A lawyer for the Standing Rock Sioux Tribe says it's about time.

Listen to audio for the rest of the story.

SDPB's Victoria Wicks has this report.

According to news reports, TC Energy plans to start preconstruction of Keystone XL pipeline in mid to late March. That's at least two weeks before a Montana federal judge will hear arguments from tribes and environmentalists asking for a preliminary injunction.

TC's activities include bringing in crews to mow and grade the sites of pipe yards in Montana at the point of crossing the U.S.-Canada border.

A lawyer for the Rosebud Sioux Tribe and Fort Belknap Indian Community says TC is jumping the gun.

SDPB's Victoria Wicks reports.

SD Legislative Research Council

This year's legislature is sending two riot boosting bills to the Governor for her signature.

The first one, House Bill 1117, was introduced early in the session and passed out of both chambers last week.

After that bill passed, the Senate Commerce and Energy Committee drafted an amendment to it and put the new language into a separate bill, House Bill 1199. That amendment cleared the full Senate on Monday, March 9.

Part of the amendment eliminates the term "riot boosting."

SDPB's Victoria Wicks has this report.

SD Legislative Research Council

This year South Dakota's "riot boosting" bill was introduced early in the session, unlike last year. And by all appearances, House Bill 1117 has completed the last leg of its journey to the Governor's desk. The state Senate overwhelmingly voted Thursday, March 5, to pass it. But earlier in the day, a Senate committee passed Riot Boosting Part Two, starting that bill on a new journey. Now the legislature will have to consider that new bill in both houses by the end of the day Monday, which is the last day for bills to pass both chambers.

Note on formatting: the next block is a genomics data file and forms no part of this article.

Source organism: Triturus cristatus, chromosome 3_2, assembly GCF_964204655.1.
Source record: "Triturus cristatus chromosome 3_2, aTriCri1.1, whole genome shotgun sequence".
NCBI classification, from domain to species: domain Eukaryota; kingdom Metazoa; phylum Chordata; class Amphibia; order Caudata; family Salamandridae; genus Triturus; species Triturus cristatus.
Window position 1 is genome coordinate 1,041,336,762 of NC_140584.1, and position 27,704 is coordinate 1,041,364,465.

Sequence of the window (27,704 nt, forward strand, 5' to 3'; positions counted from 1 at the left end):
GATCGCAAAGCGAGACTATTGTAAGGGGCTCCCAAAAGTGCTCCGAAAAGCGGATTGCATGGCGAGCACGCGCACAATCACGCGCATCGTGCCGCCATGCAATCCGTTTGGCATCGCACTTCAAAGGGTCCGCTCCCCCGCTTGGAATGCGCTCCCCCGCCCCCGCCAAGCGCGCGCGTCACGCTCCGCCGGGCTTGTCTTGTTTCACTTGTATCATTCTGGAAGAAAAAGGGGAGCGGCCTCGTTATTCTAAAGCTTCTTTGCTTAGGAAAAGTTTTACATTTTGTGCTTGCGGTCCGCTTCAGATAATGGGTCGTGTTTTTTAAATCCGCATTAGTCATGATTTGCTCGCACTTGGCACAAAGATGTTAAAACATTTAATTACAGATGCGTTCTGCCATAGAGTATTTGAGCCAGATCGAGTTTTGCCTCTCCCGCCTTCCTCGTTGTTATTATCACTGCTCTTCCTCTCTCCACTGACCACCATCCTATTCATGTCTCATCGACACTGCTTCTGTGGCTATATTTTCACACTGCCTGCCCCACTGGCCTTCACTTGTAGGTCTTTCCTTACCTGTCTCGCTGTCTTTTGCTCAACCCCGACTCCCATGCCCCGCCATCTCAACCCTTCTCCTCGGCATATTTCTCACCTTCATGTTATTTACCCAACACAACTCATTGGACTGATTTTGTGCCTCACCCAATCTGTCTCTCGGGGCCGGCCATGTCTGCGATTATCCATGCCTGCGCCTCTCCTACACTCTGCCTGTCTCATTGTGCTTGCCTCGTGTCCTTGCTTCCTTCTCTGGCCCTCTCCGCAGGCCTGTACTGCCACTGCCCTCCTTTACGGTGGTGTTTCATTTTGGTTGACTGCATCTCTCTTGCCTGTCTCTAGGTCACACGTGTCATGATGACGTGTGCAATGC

SD Legislative Research Council

South Dakota's critical infrastructure bill passed the House Commerce and Energy Committee on Wednesday, March 4. Senate Bill 151 is modeled after similar legislation in other states. It offers special protections to public utilities, including pipelines and pipe yards. Proponents say the threat of felony charges lets potential vandals know the state takes its utilities seriously. Opponents agree, except for one thing: they say the bill unconstitutionally stifles protest of the Keystone XL pipeline. SDPB's Victoria Wicks reports.

Indigenous Environmental Network

This year's riot boosting bill got a thorough hearing at a special evening meeting of the Senate Judiciary Committee on Tuesday, March 3. But after hearing close to two hours of testimony from opponents, committee members still voted 6-1 to pass the bill along to the full Senate for floor debate.

The state says this law fixes problems that were deemed unconstitutional in last year's version. Opponents say it still restricts speech and assembly through intimidation.

SDPB's Victoria Wicks reports.

Native American Rights Fund

In another round of briefings in Montana federal court, the Rosebud Sioux Tribe says the Keystone XL pipeline route crosses land where the tribe holds mineral and surface rights. And it says TC Energy's own maps show that encroachment. But the Department of Justice says the presidential permit doesn't apply to the pipeline as a whole, so any encroachment is the problem of state and local authorities. SDPB's Victoria Wicks reports.